Posting here at the RKP World HQ has been off for the last week and for that I apologize. Between the travel, preparations, the actual riding and then the interior destruction of this particular verb herder, well, I’ve left you a little in the dark, not unlike the dark I was riding in Saturday night.
Were I to try to sum up my experience with Dirty Kanza with a single word, I’d roll with immense. The landscape is immense. The distance is immense. The preparation, the planning and the challenge itself, all immense. And the psychological and emotional impact could easily be downplayed, which is why it’s good to stick with a word like immense.
Dirty Kanza will occupy my thoughts and my writing for some time to come. Rather than try to capture the whole of the experience in a single post, I’m going to build a more composite portrait, much like David Hockney’s composites, that were nearly cubist in their multitude of perspective. Honestly, there’s no way I could say everything I want to express in a single post.
The image above should be familiar enough to you in theme and composition, and I suppose in subject as well. Salsa’s Chase the Chaise is, in my humble estimation, everything that’s right about cycling in general and with gravel riding in specific. It’s memorable. It’s playful. And it’s irreverent. For me, cycling has always been about play, about not taking myself too seriously—even though I have been prone to do that. These portraits are nothing so much as an inspiration to engage the world on your terms. It’s the school portrait, but without the administration demanding that boys wear ties and girls wear dresses. Wear what you want. Sit (or not) where you want. Pose how you want. Include what you want.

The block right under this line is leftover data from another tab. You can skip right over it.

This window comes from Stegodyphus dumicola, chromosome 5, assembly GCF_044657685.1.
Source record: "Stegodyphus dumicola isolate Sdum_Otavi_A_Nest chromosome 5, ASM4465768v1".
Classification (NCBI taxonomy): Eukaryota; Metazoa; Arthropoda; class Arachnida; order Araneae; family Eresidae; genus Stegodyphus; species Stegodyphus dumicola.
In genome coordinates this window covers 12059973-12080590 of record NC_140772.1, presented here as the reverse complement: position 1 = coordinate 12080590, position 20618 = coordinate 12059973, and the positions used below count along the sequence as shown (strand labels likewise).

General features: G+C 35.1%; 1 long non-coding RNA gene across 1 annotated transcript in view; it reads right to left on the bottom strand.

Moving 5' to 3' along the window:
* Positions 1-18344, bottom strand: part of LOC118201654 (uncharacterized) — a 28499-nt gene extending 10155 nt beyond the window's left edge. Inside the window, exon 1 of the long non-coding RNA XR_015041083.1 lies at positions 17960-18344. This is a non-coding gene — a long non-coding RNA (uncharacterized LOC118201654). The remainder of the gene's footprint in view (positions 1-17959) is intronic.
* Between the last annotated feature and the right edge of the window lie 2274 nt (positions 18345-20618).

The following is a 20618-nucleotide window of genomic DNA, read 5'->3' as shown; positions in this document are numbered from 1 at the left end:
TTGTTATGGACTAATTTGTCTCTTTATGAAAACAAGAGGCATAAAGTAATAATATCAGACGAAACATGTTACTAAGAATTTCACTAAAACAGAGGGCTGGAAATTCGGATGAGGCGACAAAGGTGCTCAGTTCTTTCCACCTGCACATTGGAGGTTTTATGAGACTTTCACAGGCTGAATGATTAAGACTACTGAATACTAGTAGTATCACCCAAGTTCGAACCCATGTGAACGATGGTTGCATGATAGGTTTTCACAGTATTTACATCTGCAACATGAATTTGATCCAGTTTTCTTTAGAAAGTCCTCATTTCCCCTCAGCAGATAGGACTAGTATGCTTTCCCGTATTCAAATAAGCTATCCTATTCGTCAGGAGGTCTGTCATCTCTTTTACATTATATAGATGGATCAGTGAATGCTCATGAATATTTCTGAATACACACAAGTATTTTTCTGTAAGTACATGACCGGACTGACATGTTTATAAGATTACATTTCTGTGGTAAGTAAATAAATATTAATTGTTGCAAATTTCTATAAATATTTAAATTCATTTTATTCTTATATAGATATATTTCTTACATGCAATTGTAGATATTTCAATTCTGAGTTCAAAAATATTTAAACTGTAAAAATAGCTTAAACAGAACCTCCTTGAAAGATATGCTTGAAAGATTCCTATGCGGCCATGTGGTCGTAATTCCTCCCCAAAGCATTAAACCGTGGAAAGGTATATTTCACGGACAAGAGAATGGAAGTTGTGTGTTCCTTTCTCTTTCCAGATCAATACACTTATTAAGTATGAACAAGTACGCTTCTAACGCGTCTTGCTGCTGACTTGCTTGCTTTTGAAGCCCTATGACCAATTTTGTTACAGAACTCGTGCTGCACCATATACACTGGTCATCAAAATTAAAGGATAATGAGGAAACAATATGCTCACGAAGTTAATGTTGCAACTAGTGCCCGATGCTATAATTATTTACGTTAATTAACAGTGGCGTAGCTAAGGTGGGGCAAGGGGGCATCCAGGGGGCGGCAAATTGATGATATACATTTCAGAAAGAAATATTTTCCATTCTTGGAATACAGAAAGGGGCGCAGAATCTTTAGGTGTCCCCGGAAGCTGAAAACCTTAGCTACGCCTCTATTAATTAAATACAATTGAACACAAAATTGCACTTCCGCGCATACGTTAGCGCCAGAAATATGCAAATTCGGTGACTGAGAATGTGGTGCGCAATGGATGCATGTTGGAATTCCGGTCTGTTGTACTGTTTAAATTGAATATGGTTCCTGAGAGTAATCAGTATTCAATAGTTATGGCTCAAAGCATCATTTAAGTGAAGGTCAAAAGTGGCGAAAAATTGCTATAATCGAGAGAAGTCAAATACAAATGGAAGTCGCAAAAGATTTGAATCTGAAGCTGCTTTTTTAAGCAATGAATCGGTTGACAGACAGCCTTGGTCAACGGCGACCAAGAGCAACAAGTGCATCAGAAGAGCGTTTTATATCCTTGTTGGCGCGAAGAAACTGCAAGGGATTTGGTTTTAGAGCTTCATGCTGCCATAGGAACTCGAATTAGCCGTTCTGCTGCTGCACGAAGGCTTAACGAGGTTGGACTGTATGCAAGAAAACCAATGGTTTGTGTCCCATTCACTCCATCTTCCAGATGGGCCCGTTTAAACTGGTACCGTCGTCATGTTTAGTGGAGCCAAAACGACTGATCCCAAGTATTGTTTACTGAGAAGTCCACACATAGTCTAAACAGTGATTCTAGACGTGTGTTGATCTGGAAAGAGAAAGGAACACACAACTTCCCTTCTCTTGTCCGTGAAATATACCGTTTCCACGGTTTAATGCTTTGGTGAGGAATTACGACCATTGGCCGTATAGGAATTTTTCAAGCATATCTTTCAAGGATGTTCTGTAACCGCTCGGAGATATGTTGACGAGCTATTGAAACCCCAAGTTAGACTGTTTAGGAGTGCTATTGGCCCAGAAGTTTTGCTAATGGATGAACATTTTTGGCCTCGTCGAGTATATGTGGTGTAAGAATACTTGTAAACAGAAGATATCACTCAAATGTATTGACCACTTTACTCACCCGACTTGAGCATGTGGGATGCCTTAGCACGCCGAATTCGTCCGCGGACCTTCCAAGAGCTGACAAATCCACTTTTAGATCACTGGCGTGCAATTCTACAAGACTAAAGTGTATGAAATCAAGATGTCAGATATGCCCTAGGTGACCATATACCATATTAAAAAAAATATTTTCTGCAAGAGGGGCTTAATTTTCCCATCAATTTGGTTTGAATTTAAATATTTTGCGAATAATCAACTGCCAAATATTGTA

It’s not just an invitation to show yourself, but it’s a request to open yourself to the world. Tell us who you are.
And who are you? Well there are few occasions presenting a better opportunity for insight into that than a dozen or so miles from the finish of a 200-mile race. After being on the bike for at least 12 hours, no matter who you are, some of the traditional filters, that internal editor who tells you, “Sit up straight; don’t put your feet on the furniture!” just disappear. It might be more accurate to say the id tells them to get lost. A friend asked me what pose I’d do when I got to the chaise and I realized that as much as I wanted to sit for the portrait, I had no idea what I’d do, or even how zany I wanted to get. My pose was what came to me on the spot, and in looking at it now, I see contentment and satisfaction, and maybe a little dollop of bliss, too.
It’s just the sort of message I’d want to send the world about what cycling means to me, if I stopped to think about it.
Image: the ever-awesome Salsa Cycles #chasethechaise